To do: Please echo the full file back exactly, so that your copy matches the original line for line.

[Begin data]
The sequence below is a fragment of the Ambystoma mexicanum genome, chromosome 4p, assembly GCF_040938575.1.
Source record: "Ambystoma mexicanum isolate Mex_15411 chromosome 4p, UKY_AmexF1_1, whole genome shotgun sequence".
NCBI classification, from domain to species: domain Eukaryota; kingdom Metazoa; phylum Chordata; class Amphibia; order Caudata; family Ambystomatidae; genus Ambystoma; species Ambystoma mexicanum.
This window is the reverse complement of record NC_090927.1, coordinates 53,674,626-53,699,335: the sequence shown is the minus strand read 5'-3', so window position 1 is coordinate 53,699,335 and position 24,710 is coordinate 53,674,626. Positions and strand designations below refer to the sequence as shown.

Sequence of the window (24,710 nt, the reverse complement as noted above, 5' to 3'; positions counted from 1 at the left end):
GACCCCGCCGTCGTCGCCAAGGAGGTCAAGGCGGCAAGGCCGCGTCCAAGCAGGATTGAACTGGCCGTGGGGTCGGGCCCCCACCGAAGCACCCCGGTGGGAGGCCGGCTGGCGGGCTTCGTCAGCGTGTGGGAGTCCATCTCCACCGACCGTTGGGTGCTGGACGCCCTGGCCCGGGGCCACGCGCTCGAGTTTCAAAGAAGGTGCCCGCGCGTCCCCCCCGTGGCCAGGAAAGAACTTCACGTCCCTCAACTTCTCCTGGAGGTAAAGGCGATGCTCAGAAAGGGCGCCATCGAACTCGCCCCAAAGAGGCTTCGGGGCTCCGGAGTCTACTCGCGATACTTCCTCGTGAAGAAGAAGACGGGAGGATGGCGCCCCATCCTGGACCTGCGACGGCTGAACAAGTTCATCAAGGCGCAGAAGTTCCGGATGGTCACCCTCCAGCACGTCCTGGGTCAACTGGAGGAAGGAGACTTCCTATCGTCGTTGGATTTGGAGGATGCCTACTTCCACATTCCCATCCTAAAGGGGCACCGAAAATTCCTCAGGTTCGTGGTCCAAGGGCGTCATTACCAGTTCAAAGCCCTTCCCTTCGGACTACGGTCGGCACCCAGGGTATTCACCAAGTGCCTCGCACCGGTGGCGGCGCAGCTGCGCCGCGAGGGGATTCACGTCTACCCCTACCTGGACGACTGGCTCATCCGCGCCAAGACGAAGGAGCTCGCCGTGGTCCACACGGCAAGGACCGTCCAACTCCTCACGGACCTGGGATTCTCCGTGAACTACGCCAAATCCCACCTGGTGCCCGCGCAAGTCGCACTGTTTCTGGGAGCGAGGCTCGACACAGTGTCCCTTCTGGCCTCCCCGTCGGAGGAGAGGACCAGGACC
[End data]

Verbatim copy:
The sequence below is a fragment of the Ambystoma mexicanum genome, chromosome 4p, assembly GCF_040938575.1.
Source record: "Ambystoma mexicanum isolate Mex_15411 chromosome 4p, UKY_AmexF1_1, whole genome shotgun sequence".
NCBI classification, from domain to species: domain Eukaryota; kingdom Metazoa; phylum Chordata; class Amphibia; order Caudata; family Ambystomatidae; genus Ambystoma; species Ambystoma mexicanum.
This window is the reverse complement of record NC_090927.1, coordinates 53,674,626-53,699,335: the sequence shown is the minus strand read 5'-3', so window position 1 is coordinate 53,699,335 and position 24,710 is coordinate 53,674,626. Positions and strand designations below refer to the sequence as shown.

Sequence of the window (24,710 nt, the reverse complement as noted above, 5' to 3'; positions counted from 1 at the left end):
GACCCCGCCGTCGTCGCCAAGGAGGTCAAGGCGGCAAGGCCGCGTCCAAGCAGGATTGAACTGGCCGTGGGGTCGGGCCCCCACCGAAGCACCCCGGTGGGAGGCCGGCTGGCGGGCTTCGTCAGCGTGTGGGAGTCCATCTCCACCGACCGTTGGGTGCTGGACGCCCTGGCCCGGGGCCACGCGCTCGAGTTTCAAAGAAGGTGCCCGCGCGTCCCCCCCGTGGCCAGGAAAGAACTTCACGTCCCTCAACTTCTCCTGGAGGTAAAGGCGATGCTCAGAAAGGGCGCCATCGAACTCGCCCCAAAGAGGCTTCGGGGCTCCGGAGTCTACTCGCGATACTTCCTCGTGAAGAAGAAGACGGGAGGATGGCGCCCCATCCTGGACCTGCGACGGCTGAACAAGTTCATCAAGGCGCAGAAGTTCCGGATGGTCACCCTCCAGCACGTCCTGGGTCAACTGGAGGAAGGAGACTTCCTATCGTCGTTGGATTTGGAGGATGCCTACTTCCACATTCCCATCCTAAAGGGGCACCGAAAATTCCTCAGGTTCGTGGTCCAAGGGCGTCATTACCAGTTCAAAGCCCTTCCCTTCGGACTACGGTCGGCACCCAGGGTATTCACCAAGTGCCTCGCACCGGTGGCGGCGCAGCTGCGCCGCGAGGGGATTCACGTCTACCCCTACCTGGACGACTGGCTCATCCGCGCCAAGACGAAGGAGCTCGCCGTGGTCCACACGGCAAGGACCGTCCAACTCCTCACGGACCTGGGATTCTCCGTGAACTACGCCAAATCCCACCTGGTGCCCGCGCAAGTCGCACTGTTTCTGGGAGCGAGGCTCGACACAGTGTCCCTTCTGGCCTCCCCGTCGGAGGAGAGGACCAGGACC